If you really think about it, the Maui Invitational owes its existence to a broom.
That was the only way legendary Robert E. Lee High School coach Paul Hatcher could simulate for his players what it was going to be like to play against all 7 feet, 3 inches of Ralph Sampson's high school frame. If you could arc your shot over this broom, Hatcher would tell his team, you might have a chance to get it over the unreasonably athletic, unfathomably tall force standing (or worse) leaping between you and the basket. So Hatcher would hold the broom in the air, and the Leemen would launch shot after comical shot over it.
Tony Randolph literally knew the drill. Randolph was from Staunton, Va.; he'd played enough pickup runs against Sampson, a Harrisonburg native, to gawk at how much taller Sampson seemed to be getting every new time he took the court. Coach Hatcher's visual aid was dead on. You had to take Sampson outside. Posting him up, Randolph said, "was like asking to get your shot snatched off the backboard." If you couldn't step away and make a few funny-looking, high-arcing jumpers, you were done.
Sampson averaged 30 points, 19 rebounds and 4 blocks a game as a senior at Harrisonburg; he was one of the most famous and highly touted high school basketball prospects ever. Randolph was, well, not: He enrolled at Chaminade, an 800-student NAIA school in far-flung Honolulu, and moved his life 4,826 miles west.
The next time they met, in the winter of 1982, Sampson was at the height of his powers. He'd already handily dispatched Georgetown center Patrick Ewing -- he had 23 points, 16 rebounds and 7 blocks against the Hoyas -- just before No. 1 Virginia flew to Tokyo for the "Game of the Century" against Phi Slama Jama-era Houston. Virginia didn't even need Sampson to top Hakeem Olajuwon and Clyde Drexler; he sat out with pneumonia and the Cavaliers still won.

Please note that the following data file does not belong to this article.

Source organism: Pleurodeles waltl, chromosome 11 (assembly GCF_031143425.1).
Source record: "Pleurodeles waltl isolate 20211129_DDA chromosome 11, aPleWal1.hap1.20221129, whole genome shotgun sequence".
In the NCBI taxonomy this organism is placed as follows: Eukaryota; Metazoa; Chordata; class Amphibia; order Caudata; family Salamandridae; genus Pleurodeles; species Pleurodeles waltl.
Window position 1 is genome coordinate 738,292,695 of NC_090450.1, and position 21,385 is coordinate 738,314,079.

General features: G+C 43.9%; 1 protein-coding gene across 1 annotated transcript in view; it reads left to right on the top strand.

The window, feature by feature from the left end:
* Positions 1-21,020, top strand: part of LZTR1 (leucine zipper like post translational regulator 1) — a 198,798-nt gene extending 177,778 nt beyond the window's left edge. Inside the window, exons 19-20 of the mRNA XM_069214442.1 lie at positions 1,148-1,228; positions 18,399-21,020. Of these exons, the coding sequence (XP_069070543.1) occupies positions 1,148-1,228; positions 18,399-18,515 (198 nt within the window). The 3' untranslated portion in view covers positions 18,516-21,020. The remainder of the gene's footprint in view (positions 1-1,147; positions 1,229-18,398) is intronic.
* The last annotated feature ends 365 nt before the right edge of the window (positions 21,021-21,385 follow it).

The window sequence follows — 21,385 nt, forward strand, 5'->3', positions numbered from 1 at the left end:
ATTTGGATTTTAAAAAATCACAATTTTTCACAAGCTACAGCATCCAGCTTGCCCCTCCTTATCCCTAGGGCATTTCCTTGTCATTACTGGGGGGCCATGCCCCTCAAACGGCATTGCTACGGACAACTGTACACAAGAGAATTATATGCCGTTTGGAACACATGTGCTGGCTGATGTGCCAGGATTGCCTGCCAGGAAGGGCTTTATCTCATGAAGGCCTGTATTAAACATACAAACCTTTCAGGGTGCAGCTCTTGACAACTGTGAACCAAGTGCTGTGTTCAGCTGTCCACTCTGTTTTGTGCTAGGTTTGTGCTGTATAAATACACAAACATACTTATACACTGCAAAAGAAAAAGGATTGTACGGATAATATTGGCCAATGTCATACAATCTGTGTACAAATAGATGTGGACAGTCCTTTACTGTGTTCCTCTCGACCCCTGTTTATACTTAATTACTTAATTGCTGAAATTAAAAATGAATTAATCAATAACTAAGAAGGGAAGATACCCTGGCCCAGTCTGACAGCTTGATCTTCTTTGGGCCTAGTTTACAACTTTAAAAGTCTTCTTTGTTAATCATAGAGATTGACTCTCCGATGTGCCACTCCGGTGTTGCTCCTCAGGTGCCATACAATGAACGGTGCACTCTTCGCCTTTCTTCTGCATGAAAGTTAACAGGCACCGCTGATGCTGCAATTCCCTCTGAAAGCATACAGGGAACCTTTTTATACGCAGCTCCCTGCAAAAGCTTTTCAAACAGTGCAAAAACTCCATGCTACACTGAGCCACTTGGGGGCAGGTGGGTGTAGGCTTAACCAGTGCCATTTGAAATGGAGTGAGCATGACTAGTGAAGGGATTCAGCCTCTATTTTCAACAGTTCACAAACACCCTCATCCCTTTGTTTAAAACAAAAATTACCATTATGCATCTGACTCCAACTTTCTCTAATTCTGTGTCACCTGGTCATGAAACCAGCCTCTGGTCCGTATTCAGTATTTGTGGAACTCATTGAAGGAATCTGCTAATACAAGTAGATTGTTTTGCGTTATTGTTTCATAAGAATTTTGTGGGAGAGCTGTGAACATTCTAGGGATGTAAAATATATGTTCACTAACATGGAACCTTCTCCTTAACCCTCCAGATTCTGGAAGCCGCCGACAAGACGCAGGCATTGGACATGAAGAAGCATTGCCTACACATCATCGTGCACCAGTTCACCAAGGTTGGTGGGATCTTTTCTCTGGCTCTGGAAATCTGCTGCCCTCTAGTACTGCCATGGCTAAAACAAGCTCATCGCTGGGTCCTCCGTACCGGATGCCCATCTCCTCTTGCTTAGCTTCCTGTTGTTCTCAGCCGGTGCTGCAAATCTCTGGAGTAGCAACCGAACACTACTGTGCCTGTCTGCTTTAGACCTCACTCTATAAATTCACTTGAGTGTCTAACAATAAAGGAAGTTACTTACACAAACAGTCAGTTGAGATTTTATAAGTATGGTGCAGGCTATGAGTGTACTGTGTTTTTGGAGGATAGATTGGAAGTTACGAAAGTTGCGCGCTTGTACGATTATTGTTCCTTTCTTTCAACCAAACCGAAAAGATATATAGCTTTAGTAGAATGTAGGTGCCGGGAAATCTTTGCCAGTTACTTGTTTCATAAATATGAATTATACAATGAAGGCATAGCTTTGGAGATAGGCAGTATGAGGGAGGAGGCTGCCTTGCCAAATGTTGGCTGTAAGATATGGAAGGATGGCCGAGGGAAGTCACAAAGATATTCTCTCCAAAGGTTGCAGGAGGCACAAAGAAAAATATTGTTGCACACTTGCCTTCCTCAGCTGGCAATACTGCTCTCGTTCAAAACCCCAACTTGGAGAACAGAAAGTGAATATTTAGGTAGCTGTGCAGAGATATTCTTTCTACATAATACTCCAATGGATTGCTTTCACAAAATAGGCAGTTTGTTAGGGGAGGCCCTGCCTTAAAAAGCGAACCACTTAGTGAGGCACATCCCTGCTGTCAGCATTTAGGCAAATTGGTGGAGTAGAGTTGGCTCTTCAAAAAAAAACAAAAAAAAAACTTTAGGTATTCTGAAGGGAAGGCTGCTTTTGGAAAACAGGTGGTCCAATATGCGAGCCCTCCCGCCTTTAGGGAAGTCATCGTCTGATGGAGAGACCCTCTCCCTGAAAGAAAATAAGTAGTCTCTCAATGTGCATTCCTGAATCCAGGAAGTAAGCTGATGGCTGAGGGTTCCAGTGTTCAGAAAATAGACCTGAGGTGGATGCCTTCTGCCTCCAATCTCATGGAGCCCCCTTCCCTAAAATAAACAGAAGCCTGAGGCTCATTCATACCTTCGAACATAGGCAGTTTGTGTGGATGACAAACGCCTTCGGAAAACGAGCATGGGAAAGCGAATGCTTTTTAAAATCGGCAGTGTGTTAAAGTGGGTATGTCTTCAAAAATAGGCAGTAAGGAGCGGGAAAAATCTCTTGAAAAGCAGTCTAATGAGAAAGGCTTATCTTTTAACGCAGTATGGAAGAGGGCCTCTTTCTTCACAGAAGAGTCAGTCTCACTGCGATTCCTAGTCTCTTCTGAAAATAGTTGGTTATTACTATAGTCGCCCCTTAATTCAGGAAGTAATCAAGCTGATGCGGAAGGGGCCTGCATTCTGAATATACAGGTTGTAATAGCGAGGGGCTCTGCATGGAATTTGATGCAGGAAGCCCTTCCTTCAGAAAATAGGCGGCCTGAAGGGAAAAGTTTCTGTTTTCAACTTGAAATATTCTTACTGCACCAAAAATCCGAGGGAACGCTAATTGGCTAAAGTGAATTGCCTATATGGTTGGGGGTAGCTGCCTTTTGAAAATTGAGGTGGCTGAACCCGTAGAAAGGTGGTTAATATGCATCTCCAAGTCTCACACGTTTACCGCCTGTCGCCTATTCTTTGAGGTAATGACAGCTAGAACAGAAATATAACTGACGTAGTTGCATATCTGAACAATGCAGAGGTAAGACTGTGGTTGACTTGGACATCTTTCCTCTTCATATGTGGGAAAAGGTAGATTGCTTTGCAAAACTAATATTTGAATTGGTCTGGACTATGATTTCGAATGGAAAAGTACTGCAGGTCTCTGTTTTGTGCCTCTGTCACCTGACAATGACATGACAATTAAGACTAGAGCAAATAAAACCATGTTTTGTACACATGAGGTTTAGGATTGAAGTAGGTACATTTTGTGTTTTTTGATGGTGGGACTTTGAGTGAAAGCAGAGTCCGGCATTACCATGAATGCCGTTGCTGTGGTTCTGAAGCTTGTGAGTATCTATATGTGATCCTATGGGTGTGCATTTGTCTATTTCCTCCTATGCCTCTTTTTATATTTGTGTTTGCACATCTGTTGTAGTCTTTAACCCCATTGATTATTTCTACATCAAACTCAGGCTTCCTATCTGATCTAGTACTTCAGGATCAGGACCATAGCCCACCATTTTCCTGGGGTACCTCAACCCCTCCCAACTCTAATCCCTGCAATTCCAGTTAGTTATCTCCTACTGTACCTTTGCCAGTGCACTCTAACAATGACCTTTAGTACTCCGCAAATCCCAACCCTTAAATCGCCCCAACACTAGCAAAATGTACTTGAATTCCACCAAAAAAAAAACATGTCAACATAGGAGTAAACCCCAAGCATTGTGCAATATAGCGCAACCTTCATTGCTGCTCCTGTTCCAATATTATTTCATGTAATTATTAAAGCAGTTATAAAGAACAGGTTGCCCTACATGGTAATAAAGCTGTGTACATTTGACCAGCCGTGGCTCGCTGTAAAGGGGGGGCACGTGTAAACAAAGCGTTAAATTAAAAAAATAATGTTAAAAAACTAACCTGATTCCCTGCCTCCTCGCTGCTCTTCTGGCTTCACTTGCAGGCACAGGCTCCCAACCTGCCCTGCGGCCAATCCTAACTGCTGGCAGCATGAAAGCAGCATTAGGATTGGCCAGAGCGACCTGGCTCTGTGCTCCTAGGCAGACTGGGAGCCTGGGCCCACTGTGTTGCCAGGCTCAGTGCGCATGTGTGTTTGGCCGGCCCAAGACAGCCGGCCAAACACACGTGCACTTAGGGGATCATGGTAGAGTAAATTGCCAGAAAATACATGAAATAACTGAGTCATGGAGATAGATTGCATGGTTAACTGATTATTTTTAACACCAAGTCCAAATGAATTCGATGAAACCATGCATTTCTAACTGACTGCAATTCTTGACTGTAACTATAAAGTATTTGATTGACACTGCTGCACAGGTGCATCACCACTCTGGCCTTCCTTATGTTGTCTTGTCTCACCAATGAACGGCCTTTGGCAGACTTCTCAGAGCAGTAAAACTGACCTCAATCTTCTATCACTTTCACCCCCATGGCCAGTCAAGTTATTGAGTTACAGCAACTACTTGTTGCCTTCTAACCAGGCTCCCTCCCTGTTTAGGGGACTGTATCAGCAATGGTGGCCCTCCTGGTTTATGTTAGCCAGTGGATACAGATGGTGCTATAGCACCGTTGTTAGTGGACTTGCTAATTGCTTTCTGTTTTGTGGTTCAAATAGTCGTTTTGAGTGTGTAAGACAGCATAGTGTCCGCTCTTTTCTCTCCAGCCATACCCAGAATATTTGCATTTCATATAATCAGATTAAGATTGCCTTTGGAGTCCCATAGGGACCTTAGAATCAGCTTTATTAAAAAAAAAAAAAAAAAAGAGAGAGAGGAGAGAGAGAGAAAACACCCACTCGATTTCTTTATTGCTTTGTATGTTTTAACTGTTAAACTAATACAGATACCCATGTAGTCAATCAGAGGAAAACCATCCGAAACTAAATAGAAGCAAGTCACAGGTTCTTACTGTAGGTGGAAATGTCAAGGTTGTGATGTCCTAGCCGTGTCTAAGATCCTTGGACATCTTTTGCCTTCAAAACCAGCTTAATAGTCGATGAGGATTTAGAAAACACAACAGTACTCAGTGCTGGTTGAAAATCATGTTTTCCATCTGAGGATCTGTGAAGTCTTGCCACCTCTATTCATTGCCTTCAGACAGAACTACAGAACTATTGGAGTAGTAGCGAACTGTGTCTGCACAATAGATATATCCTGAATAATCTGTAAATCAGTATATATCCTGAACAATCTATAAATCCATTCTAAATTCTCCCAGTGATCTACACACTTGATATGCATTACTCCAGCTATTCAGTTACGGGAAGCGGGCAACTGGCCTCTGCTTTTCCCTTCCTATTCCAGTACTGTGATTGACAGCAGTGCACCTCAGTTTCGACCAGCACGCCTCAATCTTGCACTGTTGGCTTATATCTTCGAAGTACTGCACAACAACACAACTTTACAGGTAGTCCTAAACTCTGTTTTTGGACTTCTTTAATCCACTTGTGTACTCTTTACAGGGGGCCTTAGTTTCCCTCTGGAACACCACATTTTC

There was one stop left on the grand season-opening tour: A quick Dec. 23 trip to Honolulu, to tune up against Chaminade. Virginia coach Terry Holland had suggested the stop-off; it would break up the travel and keep the Cavaliers loose. Besides, the Silverswords had an old high school friend of Sampson's on the team, didn't they? Also: Hawaii in December. Why not?
"We broke off the travel, stopped off, and Sampson was [feeling better] and ready to play," said Dave Odom, then assistant coach at Virginia and now the Maui Invitational tournament director. "We had a great practice.
"Of course," Odom said, "we lost the game."
Randolph led the way with 19 points. He made 9 of his 12 field goal attempts against Sampson, most of them step-back 20- or 22-foot floaters -- the same parabolic broom shots he learned from Hatcher at R.E. Lee. Sampson scored 12.
Two years later, the Maui Invitational was born.
Of course, "of course" only applies to "Chaminade 77, No. 1 Virginia 72" in retrospect. By now, the greatest upset in college basketball history is codified legend -- the best example of David's primacy over Goliath in a sport that celebrates the underdog more than any other.